Hairy confrontations: A review of Sonya Clark's solo show of new work, AHEAD OF HAIR

Hair. It’s chaotic, it’s ordered. Clean and messy, it is a sense of frustration and joy.

In Sonya Clark’s solo exhibition at Contemporary Wing, AHEAD OF HAIR, Clark uses hair as a medium to represent race, class and culture.

“I’ve been combing hair since I was a child,” said Clark who has been working with hair as a medium in both hairdressing and fine art for over twenty years.

One of Clark’s more recent works, Pigtails, is evocative of youth. Resting on a wall-mounted shelf, a young girl’s stiff braided pigtails are woven from tactile black thread. Though the work suggests innocence, a hairstyle removed from the human head challenges the viewer to consider the means in which a young woman’s hair was taken. When hair is so deeply attached to one’s personal identity, a hairstyle without an owner begins to lose its character, lose its playfulness, becomes limp and empty. The effect is intensified looking down at the work, implicating the viewer as responsible for subjugating the hair and its human counterpart.  


“Hair is basically a piece of someone’s body. It’s a very intimate experience of selling a piece of someone’s body to someone else,” said Lauren Gentile, Contemporary Wing founder and director.

 The emotions surrounding the oldest work in the show, dating from 2003, complements with the power elicited from the suggestion of stolen youth in Pigtails. Long Hair confronts the viewer with age. A brilliant digital print of a dread is so rich with depth and texture, the viewer cannot help but yearn to reach out, to touch the hair fibers clearly pulsing with life. Astonishment and disappointment converge when the illusion is realized. 30 feet long, the work represents the length of a dread grown for 30 years.


“At first, I thought it was strange to use someone’s DNA and then sell it, with the history of selling bodies in this country,” said Clark who is inspired in part, by the infinite hairstyles that became available to black women after the Africa Diaspora. 

Unbreakable fashions together black fine-toothed combs branded “unbreakable” in a composition that is inherently broken, demanding the viewer to consider the societal and cultural pressures associated with issues of straight hair. Cotton to hair is at once filled with beauty—flowers touched with bronze are forever preserved behind glass—but quickly becomes bewildering when one considers the materials are cotton and African American hair. The ties to slavery are inescapable and uncanny.


Though the subject matter is what compels the viewer to engage in dialogue, to contemplate his own notions of race, class and culture, it is Clark’s superb craftsmanship that makes her work truly standout.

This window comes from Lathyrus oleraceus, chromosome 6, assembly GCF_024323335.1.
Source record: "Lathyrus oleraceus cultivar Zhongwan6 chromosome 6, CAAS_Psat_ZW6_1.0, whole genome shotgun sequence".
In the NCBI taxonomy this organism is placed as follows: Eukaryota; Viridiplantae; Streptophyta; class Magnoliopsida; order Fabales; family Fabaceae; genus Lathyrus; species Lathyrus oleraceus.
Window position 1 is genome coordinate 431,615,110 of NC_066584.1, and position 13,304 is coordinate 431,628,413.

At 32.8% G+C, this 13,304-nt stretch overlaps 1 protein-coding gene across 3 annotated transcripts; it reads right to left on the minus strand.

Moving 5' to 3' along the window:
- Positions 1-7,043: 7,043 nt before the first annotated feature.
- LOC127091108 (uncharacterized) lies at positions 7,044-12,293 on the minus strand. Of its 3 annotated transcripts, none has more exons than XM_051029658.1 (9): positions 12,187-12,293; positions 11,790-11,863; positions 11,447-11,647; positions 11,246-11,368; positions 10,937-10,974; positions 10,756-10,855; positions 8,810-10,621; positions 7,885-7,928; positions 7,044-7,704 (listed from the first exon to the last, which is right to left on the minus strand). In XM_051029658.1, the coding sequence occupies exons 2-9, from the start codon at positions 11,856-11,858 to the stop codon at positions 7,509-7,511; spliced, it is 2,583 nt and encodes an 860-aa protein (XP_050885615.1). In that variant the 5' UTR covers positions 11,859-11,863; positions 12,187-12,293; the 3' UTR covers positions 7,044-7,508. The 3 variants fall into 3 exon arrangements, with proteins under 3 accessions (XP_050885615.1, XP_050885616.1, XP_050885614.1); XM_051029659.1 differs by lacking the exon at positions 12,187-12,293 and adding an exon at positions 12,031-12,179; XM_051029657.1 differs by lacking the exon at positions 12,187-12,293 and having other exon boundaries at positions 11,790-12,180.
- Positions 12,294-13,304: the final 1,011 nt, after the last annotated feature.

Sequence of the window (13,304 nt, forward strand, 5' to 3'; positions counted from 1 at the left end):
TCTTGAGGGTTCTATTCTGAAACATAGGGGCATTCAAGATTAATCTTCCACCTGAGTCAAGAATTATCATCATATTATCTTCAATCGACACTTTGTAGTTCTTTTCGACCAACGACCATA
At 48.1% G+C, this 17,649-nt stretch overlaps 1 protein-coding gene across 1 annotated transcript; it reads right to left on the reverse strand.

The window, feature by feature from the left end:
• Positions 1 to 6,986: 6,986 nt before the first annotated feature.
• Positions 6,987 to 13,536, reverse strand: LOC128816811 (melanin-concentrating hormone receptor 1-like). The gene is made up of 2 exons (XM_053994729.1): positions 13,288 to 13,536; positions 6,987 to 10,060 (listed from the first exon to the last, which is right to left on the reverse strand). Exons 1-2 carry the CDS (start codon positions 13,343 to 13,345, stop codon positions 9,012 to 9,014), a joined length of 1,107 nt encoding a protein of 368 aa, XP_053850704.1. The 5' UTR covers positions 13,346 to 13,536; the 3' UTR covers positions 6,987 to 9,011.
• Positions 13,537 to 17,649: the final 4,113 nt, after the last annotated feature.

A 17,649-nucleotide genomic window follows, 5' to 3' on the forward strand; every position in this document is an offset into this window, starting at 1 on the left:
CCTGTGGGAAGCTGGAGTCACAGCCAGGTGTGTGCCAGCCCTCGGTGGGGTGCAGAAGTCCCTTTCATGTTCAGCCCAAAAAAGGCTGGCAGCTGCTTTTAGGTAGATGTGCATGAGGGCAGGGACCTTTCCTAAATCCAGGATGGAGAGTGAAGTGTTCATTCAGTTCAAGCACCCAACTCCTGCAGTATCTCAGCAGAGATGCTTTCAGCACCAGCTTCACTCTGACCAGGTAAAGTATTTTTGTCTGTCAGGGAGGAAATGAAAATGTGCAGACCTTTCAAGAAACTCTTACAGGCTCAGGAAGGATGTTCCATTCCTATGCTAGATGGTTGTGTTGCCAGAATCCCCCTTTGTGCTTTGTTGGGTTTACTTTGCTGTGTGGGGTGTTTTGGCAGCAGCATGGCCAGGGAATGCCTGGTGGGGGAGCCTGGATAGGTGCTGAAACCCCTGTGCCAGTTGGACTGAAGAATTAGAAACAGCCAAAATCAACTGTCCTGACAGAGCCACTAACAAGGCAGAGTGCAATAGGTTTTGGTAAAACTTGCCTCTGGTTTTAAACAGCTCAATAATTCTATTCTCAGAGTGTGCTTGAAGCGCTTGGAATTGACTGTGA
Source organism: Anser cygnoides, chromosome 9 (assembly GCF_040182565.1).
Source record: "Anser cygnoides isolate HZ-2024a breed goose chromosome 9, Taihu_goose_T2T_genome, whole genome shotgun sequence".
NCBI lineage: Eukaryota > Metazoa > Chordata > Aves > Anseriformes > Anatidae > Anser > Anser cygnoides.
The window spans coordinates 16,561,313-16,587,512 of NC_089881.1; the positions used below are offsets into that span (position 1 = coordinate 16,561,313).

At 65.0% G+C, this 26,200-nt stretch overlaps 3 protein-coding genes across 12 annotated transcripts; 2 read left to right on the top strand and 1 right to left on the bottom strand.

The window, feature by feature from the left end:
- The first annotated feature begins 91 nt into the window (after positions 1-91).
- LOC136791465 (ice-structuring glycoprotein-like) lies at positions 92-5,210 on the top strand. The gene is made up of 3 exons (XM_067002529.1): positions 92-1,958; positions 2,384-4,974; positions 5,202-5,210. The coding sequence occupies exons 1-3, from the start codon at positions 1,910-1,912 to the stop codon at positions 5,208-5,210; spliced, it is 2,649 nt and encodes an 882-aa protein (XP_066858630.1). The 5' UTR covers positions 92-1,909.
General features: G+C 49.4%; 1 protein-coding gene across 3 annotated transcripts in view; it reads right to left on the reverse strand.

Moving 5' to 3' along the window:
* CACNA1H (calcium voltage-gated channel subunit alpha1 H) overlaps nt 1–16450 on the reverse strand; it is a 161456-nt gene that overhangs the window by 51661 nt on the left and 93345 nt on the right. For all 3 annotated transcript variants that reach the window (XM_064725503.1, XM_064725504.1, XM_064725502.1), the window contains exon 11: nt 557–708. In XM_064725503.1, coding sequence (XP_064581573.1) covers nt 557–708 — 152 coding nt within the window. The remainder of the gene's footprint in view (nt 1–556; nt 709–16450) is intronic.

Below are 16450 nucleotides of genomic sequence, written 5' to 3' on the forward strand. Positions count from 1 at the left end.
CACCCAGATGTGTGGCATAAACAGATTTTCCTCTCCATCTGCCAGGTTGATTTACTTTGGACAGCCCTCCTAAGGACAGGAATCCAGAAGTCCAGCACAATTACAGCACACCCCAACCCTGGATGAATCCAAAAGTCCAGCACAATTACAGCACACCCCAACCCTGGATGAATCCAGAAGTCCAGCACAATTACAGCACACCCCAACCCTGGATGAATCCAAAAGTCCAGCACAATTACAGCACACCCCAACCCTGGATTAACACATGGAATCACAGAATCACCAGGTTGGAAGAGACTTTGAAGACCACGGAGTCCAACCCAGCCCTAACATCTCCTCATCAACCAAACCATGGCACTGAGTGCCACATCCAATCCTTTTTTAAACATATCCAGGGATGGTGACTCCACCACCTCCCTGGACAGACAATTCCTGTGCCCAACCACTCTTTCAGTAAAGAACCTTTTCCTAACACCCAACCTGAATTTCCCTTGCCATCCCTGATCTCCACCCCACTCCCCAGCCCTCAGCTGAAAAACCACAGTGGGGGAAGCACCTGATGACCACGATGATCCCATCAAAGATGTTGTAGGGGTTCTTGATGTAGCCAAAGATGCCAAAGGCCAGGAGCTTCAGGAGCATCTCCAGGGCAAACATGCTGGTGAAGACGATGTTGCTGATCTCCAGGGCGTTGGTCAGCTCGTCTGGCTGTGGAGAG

“When you see her work, there is something so elegant and subtle and thoughtful,” said Gentile, “The craftsmanship is always going to be perfect, the concept is always going to be well-thought out.”

To execute Quadroon, Clark revitalized the 1990s art of stitching, by fashioning cornrows into one fourth of a canvas, and from the other three-fourths of the canvas, a heavy mass of thread, stitched together to resemble dense, but straight, hair fibers, is pulled together at the very center of the work. A ponytail extends and falls naturally into the viewer’s immediate space.


Quadroon is exemplary of Clark’s extraordinary ability to deeply engage with her subject while maintaining exceptional hold on her medium and craft. A reference to race classification, Quadroon has roots in an experience traveling through Ghana, where Clark, an African-American, was called “bruni,” the Ghanaian word for a white person. Clark explained that in the context of African culture, because Clark has a white grandparent, she is considered white, whereas in the United States, Clark being three-quarters African American, is considered black.

As Clark said, “I’m the same color in either place but the context is different.”

Albers Study captures this question within an art historical narrative, using Josef Alber’s canonic texts on color theory to take five colors and make them appear as six, by simply juxtaposing the colors in different ways. But Clark does not simply re-contextualize the lessons of Albers. She extends the ideology by taking two different shades of green and making them appear the same.   

AHEAD OF HAIR is on display at Contemporary Wing until March 2.

Contemporary Wing is located at 1412 14th St. NW and open Tuesday through Saturday from 11 a.m. to 6 p.m. 

Bringing the Art in DC to You,
Roxanne Goldberg